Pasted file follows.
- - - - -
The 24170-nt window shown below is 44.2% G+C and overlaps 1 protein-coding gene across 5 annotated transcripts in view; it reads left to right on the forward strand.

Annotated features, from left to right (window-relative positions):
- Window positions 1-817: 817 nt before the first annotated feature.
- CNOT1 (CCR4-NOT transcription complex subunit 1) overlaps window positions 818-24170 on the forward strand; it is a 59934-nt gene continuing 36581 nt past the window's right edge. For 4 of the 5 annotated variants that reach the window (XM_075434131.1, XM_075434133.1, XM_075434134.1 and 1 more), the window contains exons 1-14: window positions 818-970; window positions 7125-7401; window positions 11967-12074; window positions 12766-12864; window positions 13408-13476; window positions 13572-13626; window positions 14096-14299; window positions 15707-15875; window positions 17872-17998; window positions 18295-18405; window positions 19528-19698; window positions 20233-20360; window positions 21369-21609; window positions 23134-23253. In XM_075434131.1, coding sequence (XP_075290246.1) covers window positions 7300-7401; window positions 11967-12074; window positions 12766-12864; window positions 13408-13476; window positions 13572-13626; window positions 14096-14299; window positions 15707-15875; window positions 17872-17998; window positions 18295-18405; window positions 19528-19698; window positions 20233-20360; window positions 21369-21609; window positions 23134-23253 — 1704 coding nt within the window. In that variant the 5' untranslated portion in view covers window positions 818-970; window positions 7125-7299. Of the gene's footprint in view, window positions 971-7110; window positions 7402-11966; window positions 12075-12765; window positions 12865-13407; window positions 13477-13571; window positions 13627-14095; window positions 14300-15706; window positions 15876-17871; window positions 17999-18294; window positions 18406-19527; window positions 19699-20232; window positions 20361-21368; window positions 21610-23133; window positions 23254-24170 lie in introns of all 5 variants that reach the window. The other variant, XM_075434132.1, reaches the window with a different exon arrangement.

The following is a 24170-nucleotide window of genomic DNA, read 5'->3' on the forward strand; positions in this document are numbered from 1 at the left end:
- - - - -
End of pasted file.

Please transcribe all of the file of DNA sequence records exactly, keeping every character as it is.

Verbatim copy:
The 24170-nt window shown below is 44.2% G+C and overlaps 1 protein-coding gene across 5 annotated transcripts in view; it reads left to right on the forward strand.

Annotated features, from left to right (window-relative positions):
- Window positions 1-817: 817 nt before the first annotated feature.
- CNOT1 (CCR4-NOT transcription complex subunit 1) overlaps window positions 818-24170 on the forward strand; it is a 59934-nt gene continuing 36581 nt past the window's right edge. For 4 of the 5 annotated variants that reach the window (XM_075434131.1, XM_075434133.1, XM_075434134.1 and 1 more), the window contains exons 1-14: window positions 818-970; window positions 7125-7401; window positions 11967-12074; window positions 12766-12864; window positions 13408-13476; window positions 13572-13626; window positions 14096-14299; window positions 15707-15875; window positions 17872-17998; window positions 18295-18405; window positions 19528-19698; window positions 20233-20360; window positions 21369-21609; window positions 23134-23253. In XM_075434131.1, coding sequence (XP_075290246.1) covers window positions 7300-7401; window positions 11967-12074; window positions 12766-12864; window positions 13408-13476; window positions 13572-13626; window positions 14096-14299; window positions 15707-15875; window positions 17872-17998; window positions 18295-18405; window positions 19528-19698; window positions 20233-20360; window positions 21369-21609; window positions 23134-23253 — 1704 coding nt within the window. In that variant the 5' untranslated portion in view covers window positions 818-970; window positions 7125-7299. Of the gene's footprint in view, window positions 971-7110; window positions 7402-11966; window positions 12075-12765; window positions 12865-13407; window positions 13477-13571; window positions 13627-14095; window positions 14300-15706; window positions 15876-17871; window positions 17999-18294; window positions 18406-19527; window positions 19699-20232; window positions 20361-21368; window positions 21610-23133; window positions 23254-24170 lie in introns of all 5 variants that reach the window. The other variant, XM_075434132.1, reaches the window with a different exon arrangement.

The following is a 24170-nucleotide window of genomic DNA, read 5'->3' on the forward strand; positions in this document are numbered from 1 at the left end: